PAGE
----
How to Benefit from Debt Consolidation and Reduce Your Annual Interest Payments


Debt is relatively common in life. In 2019, 73.2% of Canadians had outstanding debt or used a payday loan. And if you feel like your debt is too high, you're not alone – 31% of Canadians believed they had too much debt.1

Debt consolidation is a strategy you use when deciding to get yourself debt free. It combines and merges all the debt you owe into a single, monthly, recurring payment with a fixed interest rate. There are two steps to complete before considering debt consolidation as a method of repaying your debts.

First - Identify your debts: Good vs. Bad Debts.

Good debt is considered debt that's on assets. Mortgages and lines of credit fall under good debt. Car loans, credit card balances, payday loans, taxes you owe, and unpaid utility bills are considered bad debts.

Before meeting with a financial advisor about your debt, you will want to know the total amount you owe, the minimum monthly payment, and the interest rate of both good and bad debts.

Second - Review your budget.

Reviewing your budget will help you determine how much money you earn, spend, and save by balancing your income with regular expenses. It will provide direction towards how you can reach your financial goals.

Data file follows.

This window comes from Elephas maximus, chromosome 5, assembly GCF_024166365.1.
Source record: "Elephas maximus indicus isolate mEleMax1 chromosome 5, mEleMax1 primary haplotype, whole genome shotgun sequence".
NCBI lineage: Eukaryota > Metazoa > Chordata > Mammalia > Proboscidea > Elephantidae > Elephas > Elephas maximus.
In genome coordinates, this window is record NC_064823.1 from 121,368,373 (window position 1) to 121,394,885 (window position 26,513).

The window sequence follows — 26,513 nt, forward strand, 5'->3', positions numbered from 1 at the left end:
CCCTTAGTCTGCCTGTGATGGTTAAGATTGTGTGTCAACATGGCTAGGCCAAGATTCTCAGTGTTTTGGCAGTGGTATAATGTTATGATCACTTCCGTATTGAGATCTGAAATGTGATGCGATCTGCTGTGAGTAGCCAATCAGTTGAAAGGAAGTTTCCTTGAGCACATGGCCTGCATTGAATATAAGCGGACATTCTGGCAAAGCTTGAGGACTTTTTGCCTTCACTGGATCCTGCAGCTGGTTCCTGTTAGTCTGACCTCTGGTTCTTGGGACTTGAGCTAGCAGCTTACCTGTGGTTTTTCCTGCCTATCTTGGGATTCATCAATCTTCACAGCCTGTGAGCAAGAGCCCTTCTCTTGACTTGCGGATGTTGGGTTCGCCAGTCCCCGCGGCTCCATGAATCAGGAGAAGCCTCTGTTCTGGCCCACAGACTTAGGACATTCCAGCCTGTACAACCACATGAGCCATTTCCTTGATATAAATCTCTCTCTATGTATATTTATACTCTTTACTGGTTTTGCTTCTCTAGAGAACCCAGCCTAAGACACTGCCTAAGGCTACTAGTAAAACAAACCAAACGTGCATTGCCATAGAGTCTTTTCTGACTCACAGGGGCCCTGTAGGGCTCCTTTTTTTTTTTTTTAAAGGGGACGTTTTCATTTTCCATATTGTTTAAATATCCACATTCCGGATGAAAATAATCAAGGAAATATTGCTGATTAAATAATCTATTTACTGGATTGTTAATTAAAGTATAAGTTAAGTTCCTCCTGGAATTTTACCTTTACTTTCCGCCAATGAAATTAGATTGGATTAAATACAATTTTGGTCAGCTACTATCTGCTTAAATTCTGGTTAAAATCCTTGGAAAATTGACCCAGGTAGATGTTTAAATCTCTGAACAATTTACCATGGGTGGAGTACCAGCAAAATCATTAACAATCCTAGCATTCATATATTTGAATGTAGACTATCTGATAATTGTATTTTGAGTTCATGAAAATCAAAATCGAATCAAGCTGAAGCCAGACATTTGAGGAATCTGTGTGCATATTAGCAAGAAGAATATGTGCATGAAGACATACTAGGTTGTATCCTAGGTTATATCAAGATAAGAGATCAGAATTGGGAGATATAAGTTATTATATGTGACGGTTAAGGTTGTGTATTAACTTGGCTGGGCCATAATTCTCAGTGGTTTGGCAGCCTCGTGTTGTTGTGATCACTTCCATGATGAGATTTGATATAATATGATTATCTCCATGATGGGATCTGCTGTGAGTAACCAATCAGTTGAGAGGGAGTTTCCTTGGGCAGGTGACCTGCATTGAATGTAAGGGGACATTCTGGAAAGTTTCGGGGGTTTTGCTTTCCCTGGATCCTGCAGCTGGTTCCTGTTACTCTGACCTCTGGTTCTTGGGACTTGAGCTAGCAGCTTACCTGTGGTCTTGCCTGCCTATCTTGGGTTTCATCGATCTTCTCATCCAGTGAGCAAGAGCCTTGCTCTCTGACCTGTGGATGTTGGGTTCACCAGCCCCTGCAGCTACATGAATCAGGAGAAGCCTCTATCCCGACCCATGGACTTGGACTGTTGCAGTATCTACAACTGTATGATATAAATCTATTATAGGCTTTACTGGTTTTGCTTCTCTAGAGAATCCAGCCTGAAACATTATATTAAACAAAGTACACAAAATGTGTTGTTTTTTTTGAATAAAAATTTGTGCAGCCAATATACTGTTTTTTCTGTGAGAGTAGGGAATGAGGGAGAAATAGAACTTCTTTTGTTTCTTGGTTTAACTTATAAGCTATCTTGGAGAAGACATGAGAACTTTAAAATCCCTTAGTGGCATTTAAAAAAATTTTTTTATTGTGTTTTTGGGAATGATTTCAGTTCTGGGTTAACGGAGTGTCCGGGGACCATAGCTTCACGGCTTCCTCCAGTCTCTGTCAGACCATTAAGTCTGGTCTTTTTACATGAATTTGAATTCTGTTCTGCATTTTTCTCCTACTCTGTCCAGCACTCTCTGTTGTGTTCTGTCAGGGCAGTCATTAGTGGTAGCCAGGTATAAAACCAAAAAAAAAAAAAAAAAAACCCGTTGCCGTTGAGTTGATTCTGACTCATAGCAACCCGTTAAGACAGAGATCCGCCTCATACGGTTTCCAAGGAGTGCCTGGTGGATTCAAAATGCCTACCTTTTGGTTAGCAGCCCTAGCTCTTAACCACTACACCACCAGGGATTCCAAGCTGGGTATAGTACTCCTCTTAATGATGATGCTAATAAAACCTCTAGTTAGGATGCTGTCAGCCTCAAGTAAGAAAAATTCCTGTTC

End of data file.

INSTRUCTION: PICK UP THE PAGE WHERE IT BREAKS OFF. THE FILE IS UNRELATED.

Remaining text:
Once you have identified your debts and reviewed your budget, you can consider if debt consolidation is beneficial.

When to consider debt consolidation?

Debt consolidation is a good idea when:

  • You have excellent credit, qualifying you for a lower-interest debt consolidation loan.

  • You have large amounts of high-interest debt.

  • You're ready to change your financial habits to avoid further debt.

When not to consider debt consolidation?

Debt consolidation may not be for you when:

  • Your spending habits are the same as when you got into debt.

  • You can repay your debt in less than a year.

  • You're already trying to improve your credit score.

Debt consolidation can help you if you've taken steps to assess your financial picture and plan for a different future. Those not ready to change their financial habits can find themselves in more debt after freeing up their credit cards.

Debt Consolidation Requirements